Sure, there were always the little things that nobody liked to talk about—I remember rushing for social sororities and coming out of it with a new perspective on how minorities are all treated like tokens in a game. I didn't pledge to Greek life, because by the end of the process, I wasn’t sure if the women that had been talking at me wanted me in their sororities because they actually liked me as a human being or because they needed to bump up their diversity count. (At the end of the day, it’s always about the numbers.) There will always be a professor who expects you to speak on behalf of your entire race because you are the only person of your ethnicity in the room when you never asked to be burdened with the pressure to be the designated representative. These are common pieces of the black experience for those of us that attend PWIs.
From the beginning of my first semester, I was involved in an assortment of student organizations from the student-run newspaper and student government to the student-run radio station and a student ambassador for the School of Communication. I have never considered myself to be an activist as I have always preferred to express my opinions through the written word, but after ranting about the messages on Facebook, I finally decided to write an op-ed about the situation for my student newspaper, The Eagle. The feedback I received for my article was mostly positive, but there were a few concerning comments that affirmed that this was not enough and I needed to do more. I realized that it was time for me to physically get involved because no matter how I looked at it, this was about more than me as an individual—it was about every black person in America.
The black community on my campus pushed for our administration to do something about the racial tension and was met with nothing but letters from the university President about how this behavior would not be tolerated. Dissatisfied with the response, we protested and marched on the quad—a normal activity that students from my school tend to do. Instead of being met with support by our peers, we were criticized. Students posted statuses about how our chanting was disrupting them from studying because this happened to occur during finals. It was insulting how someone had the audacity to argue that a protest was disrupting their life for one day when bullets fired by police officers across the country were disrupting the lives of unarmed black men every day. The backlash was so bad that it got to a point where people were calling our demonstrations a "minstrel show" on Yik Yak. (I want to point out that my student body constantly rallies in support for anything that has to do with the environment, but as soon as the discussion turns to the human lives that occupy that space, allies are silent and nowhere to be found.) Fast-forward a year later, and the messages are still circulating throughout AU's campus—the only difference this time is that the Washington Post took notice.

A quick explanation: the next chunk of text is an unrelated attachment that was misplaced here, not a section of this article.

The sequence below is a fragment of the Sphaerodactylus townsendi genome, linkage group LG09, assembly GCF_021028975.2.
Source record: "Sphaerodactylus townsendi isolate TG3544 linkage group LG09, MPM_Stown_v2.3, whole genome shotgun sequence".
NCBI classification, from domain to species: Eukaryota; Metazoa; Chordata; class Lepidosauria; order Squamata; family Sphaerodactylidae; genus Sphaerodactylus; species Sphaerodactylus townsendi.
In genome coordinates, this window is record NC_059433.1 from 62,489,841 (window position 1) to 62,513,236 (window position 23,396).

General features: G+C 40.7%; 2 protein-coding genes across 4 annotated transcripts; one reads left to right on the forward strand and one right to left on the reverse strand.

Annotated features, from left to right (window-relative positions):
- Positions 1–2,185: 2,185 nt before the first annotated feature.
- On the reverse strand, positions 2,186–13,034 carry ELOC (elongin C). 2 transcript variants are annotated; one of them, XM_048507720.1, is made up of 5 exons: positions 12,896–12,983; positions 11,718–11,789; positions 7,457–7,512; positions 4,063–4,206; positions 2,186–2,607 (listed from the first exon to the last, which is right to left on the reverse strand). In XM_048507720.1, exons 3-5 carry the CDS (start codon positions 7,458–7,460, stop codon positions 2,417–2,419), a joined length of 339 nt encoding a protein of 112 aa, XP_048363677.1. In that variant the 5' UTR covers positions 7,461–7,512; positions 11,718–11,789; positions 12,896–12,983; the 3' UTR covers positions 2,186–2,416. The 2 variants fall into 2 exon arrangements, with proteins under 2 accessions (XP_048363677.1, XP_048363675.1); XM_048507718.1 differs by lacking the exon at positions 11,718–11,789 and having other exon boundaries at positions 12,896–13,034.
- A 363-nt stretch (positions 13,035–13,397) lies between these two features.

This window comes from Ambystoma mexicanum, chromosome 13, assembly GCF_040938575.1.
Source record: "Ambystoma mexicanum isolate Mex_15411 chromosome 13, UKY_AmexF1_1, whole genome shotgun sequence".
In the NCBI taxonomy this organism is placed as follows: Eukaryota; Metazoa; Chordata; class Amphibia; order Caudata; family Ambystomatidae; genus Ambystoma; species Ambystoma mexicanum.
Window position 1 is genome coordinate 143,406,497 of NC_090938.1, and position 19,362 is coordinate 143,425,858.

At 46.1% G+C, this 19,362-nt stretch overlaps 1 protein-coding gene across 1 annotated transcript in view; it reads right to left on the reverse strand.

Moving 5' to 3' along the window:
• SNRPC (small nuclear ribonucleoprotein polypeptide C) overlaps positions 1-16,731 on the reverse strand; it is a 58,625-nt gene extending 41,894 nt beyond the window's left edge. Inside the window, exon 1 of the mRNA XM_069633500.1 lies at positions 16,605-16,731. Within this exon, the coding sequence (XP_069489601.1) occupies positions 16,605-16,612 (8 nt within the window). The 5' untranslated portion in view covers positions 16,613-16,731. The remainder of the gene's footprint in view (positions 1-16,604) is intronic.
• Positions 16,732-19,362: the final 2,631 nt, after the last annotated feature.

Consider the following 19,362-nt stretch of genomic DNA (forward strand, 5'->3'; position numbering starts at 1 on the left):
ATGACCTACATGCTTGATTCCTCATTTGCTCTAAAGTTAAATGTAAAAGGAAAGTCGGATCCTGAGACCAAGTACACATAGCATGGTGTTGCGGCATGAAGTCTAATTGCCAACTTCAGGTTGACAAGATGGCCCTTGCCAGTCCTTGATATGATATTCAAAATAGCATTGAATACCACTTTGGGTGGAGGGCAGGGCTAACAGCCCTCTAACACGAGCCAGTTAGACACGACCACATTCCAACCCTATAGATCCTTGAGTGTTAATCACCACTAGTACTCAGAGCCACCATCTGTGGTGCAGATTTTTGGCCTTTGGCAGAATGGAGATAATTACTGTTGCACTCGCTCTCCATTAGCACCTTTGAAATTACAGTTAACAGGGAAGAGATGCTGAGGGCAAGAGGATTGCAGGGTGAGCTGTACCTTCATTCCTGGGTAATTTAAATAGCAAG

Black voices are ready to be heard, and it’s time for the outside world to start listening. While allies are always encouraged, there’s more to being politically aware than posting a status and we can't always rely on a Division I sports team to make people care about fundamental rights that we are all entitled to. Students have the right to feel safe on their campuses and should never be scared to come to class because of threats that trolls post anonymously online. Colleges are supposed to be learning environments for everyone—not war zones—and administrations should be protecting them. As a college graduate with a degree, the most important thing I took away from my undergrad experience is that while it is important to know what is going on in other places, those that aren't willing to acknowledge what is happening right in front of them haven't learned anything at all.